by Bill Keller
published by Times Books.
© 2003 by Bill Keller
Click on image to purchase.
From Publishers Weekly
The topography of class in America has shifted over the past twenty
years, blurring the lines between upper, middle and lower classes; some
have argued that the concept of class is irrelevant in today's society.
While the 14 pieces in this volume (all originally printed as part of
a New York Times series) shed light on a different aspect of class,
they all agree that it remains an important facet of contemporary American
culture and draw their strength by examining class less through argument
than through storytelling. The reader, by following three heart attack
victims through very different recoveries, by witnessing the divergent
immigrant experiences of a Greek diner owner and his Mexican line cook,
by tracing the life path of an Appalachian foster child turned lawyer
and a single welfare mother turned registered nurse, or by seeing the
world from the perspective of the wife of a "relo" (a six-figure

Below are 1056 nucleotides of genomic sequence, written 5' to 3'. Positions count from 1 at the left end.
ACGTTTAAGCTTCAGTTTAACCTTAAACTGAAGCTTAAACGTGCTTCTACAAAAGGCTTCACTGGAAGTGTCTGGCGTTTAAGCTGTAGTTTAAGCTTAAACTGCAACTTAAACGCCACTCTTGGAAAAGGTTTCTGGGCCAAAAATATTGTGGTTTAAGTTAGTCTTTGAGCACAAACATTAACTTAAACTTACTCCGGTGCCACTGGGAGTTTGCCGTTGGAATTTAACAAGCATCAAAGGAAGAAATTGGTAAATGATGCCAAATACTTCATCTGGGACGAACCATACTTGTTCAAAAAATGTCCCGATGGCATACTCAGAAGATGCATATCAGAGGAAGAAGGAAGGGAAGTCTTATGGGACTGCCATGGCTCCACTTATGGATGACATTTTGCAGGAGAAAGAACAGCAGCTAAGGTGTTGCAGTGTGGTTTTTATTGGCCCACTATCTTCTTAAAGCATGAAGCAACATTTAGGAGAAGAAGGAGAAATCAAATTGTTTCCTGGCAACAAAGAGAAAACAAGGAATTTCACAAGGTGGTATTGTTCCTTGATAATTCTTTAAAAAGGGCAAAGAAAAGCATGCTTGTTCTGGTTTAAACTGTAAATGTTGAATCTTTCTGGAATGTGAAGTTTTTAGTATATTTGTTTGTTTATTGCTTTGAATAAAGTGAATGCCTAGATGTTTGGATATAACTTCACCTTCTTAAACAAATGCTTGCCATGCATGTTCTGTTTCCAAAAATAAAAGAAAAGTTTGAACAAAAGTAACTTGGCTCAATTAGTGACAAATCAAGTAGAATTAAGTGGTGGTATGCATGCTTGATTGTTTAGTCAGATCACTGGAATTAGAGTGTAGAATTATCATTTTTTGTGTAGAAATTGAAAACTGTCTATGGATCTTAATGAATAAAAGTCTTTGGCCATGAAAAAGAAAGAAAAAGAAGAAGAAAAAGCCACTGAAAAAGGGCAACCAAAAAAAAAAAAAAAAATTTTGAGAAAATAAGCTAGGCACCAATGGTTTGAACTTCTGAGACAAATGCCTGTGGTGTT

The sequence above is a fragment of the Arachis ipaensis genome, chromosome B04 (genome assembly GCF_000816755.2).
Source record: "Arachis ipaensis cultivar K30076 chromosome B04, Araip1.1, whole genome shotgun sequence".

executive who relocates every few years to climb the corporate ladder),
quickly realizes class is defined by much more than income. The collection
has the power of a great documentary film: it captures the lives and
ideas of its subjects in lively, articulate prose that, while grounded
in statistics and research, remains engaging and readable throughout.
The result is neither an attack on the rich nor a lecture to the poor,
but a thoughtful consideration of class dynamics. Its empathetic take
on this divisive subject and straightforward prose style will make the
book of interest to a wide range of readers.
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